The Southern Pacific Railway tracks offered many benefits to cyclists traveling across southern California and Arizona, and Londonderry took advantage of them. Riders could follow service roads made of hard packed dirt and stop at shelters for train crews, where they could get a meal and a bath. Some presume she rode the train across parts of the desert, though she claims to have declined rides from passing train crews. From El Paso, she traveled north, leaving Albuquerque on July 20, 1895, bound for Denver, where she arrived on August 12. She rode the train across most of Nebraska because of the muddy roads. Near Gladbrook, Iowa, she broke her wrist when she crashed into a group of pigs and was forced to wear a cast for the remainder of her trip.
On September 12, 1895, Londonderry arrived in Chicago, accompanied by two cyclists she had met in Clinton, Iowa, and collected her $10,000 prize. She had made it around the world fourteen days under allowed time. She was back home in Boston on September 24, arriving fifteen months after she had left. When she published an account of her exploits in the New York World on October 20, 1895, the newspaper headline described it as “the Most Extraordinary Journey Ever Undertaken by a Woman”. Despite criticism that she traveled more “with” a bicycle than on one, she proved a formidable cyclist at impromptu local races en route across America (per Wikipedia).
First, a Story:
Q. Do you know what’s the hardest part of learning to ride a bike?
A. The pavement.
Second, a Song:
Courtesy of Vox.com and YouTube.com here is:
How bicycles boosted the women’s rights movement
Susan B. Anthony said that the bicycle did “more to emancipate women than anything else in the world.”
The late 19th century inaugurated a period of bicycle mania in the U.S. In 1897 alone over 2 million bicycles were sold, one for about every 30 Americans. Early bicycles were unwieldy and required an enormous amount of strength to operate. But as the technology advanced and chain-powered “safety” bicycles came onto the scene, women flocked to bikes en masse as a new means of exercise and transportation. This new activity required a change in dress since the billowing skirts that were fashionable at the time were unwieldy and problematic. “Bloomers”, or baggy undergarments, were easier to cycle in and became common among women, inciting a political firestorm, enraging men who questioned the decency of women who were challenging norms and donning clothing they viewed as depraved. Bicycles not only gave women a new sense of independence, it also physically broadened their horizons, allowing them expanded mobility without needing to rely on men. These developments contributed to the fight for women’s equality and the passing of the 19th amendment giving women the right to vote, with Susan B. Anthony even going so far as to say that bicycles had “done more to emancipate women than anything else in the world.”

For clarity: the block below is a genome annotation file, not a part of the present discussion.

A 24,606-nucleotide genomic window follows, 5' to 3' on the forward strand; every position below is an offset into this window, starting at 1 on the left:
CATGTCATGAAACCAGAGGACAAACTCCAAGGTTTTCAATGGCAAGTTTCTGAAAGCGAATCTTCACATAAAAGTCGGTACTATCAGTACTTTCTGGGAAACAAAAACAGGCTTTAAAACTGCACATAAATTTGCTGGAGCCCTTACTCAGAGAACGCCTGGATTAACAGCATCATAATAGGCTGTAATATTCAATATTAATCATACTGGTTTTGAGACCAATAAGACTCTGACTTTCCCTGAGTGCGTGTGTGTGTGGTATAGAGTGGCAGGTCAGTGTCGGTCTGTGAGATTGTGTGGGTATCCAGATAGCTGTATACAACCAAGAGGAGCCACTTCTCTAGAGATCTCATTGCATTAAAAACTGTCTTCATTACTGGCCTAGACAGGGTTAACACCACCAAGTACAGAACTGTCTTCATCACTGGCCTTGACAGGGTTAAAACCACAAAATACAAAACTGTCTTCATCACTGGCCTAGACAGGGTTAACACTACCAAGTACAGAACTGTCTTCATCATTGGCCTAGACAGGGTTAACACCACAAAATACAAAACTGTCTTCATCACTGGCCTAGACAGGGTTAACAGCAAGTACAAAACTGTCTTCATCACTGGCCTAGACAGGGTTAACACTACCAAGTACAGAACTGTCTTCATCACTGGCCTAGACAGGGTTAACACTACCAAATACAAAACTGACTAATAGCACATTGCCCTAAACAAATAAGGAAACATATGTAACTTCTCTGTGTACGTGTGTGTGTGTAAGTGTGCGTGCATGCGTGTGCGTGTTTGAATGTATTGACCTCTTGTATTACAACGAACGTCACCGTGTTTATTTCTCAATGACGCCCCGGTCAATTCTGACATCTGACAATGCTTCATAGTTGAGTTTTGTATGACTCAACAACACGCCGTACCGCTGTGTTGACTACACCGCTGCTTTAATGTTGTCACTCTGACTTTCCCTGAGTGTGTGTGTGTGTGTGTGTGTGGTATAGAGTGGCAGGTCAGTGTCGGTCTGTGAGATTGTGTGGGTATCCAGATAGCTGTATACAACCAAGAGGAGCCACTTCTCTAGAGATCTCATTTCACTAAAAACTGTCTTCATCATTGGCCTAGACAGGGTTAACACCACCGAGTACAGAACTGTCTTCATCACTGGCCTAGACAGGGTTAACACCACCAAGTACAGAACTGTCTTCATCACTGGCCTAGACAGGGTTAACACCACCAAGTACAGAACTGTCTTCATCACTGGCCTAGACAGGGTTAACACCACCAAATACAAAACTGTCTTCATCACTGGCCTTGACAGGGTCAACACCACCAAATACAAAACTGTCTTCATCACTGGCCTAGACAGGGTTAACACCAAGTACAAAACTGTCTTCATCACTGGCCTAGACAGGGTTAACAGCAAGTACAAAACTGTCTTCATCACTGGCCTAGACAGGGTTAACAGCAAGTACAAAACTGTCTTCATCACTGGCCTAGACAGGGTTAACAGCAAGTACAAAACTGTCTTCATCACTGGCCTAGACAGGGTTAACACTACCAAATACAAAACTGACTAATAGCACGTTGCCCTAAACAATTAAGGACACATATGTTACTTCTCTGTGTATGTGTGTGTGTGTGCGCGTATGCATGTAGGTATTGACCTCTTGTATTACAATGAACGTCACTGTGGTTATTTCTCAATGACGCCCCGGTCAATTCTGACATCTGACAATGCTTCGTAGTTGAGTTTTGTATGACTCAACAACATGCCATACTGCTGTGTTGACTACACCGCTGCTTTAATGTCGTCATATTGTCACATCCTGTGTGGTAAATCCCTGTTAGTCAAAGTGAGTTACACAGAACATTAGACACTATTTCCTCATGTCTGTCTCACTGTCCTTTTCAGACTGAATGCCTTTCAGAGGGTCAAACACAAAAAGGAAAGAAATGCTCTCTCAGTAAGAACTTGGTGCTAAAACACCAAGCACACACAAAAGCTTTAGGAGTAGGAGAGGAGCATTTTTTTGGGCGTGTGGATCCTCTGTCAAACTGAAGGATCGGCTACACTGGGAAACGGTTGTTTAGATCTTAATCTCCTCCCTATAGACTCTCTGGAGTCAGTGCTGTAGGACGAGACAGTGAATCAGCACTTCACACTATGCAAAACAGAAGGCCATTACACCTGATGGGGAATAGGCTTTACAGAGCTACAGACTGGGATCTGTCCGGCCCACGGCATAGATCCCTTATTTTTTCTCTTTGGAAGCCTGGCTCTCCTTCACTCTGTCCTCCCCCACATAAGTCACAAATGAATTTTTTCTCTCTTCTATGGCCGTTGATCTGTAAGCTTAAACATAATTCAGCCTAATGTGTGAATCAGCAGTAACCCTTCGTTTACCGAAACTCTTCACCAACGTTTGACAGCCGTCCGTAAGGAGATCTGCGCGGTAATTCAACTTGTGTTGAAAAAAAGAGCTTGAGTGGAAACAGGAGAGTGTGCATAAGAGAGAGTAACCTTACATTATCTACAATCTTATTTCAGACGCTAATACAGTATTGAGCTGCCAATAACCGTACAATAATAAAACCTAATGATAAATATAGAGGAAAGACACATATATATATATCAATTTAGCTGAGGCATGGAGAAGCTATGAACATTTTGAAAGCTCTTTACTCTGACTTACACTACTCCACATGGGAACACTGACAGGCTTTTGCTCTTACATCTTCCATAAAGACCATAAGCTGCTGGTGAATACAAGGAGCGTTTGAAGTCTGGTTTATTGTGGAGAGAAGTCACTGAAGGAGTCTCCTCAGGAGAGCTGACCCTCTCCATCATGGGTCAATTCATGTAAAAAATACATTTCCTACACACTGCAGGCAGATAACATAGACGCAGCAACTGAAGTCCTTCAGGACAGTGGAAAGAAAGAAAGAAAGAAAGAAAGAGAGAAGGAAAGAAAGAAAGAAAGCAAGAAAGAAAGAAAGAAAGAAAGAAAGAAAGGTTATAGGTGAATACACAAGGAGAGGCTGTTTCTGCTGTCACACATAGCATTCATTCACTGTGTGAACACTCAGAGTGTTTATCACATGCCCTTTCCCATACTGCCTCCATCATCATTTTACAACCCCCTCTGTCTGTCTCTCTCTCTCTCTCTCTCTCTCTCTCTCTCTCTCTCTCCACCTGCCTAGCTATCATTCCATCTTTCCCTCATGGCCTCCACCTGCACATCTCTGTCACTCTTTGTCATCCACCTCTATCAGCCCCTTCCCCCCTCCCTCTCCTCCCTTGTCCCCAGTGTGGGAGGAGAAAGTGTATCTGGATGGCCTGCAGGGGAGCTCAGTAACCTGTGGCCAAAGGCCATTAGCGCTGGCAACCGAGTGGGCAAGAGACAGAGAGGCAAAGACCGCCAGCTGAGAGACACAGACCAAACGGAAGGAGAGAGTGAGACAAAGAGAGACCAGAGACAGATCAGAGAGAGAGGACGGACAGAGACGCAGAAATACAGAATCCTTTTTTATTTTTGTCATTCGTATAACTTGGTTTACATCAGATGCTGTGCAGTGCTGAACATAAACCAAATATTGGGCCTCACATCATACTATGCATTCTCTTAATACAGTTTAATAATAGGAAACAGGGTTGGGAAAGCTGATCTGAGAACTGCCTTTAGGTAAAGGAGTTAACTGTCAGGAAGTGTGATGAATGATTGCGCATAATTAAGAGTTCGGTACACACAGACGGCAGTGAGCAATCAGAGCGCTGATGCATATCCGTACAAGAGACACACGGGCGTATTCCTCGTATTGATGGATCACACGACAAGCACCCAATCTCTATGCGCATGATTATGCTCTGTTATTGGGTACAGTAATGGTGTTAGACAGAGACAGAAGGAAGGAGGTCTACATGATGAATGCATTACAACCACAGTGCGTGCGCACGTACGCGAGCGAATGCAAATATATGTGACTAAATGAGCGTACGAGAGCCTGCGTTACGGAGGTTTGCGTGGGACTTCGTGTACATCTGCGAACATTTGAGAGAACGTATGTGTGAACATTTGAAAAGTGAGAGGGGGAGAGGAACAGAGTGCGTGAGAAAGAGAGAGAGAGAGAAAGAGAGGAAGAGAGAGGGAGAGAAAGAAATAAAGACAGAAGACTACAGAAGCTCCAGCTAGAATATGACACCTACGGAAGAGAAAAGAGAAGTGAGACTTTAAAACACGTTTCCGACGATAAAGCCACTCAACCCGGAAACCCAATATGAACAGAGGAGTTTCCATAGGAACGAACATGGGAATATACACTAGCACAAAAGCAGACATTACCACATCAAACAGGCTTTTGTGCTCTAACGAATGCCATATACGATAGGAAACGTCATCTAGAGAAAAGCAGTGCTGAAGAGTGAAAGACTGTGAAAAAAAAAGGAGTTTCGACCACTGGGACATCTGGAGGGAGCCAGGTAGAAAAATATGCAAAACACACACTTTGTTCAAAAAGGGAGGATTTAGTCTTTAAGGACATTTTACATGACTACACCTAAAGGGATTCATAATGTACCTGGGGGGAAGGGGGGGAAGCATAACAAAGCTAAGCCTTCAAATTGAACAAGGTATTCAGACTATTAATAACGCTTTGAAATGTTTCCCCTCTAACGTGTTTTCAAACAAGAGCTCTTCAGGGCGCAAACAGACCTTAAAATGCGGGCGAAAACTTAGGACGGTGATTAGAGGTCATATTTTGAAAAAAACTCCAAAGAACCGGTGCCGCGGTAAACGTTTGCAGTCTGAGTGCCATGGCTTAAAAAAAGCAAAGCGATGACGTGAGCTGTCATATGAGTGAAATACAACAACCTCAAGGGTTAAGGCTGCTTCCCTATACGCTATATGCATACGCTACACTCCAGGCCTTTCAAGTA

Thought for the Day:
“Learn to ride a bicycle. You will not regret it if you live.” – Mark Twain
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Dave & Colleen
© 2022 David J. Bilinsky and Colleen E. Bilinsky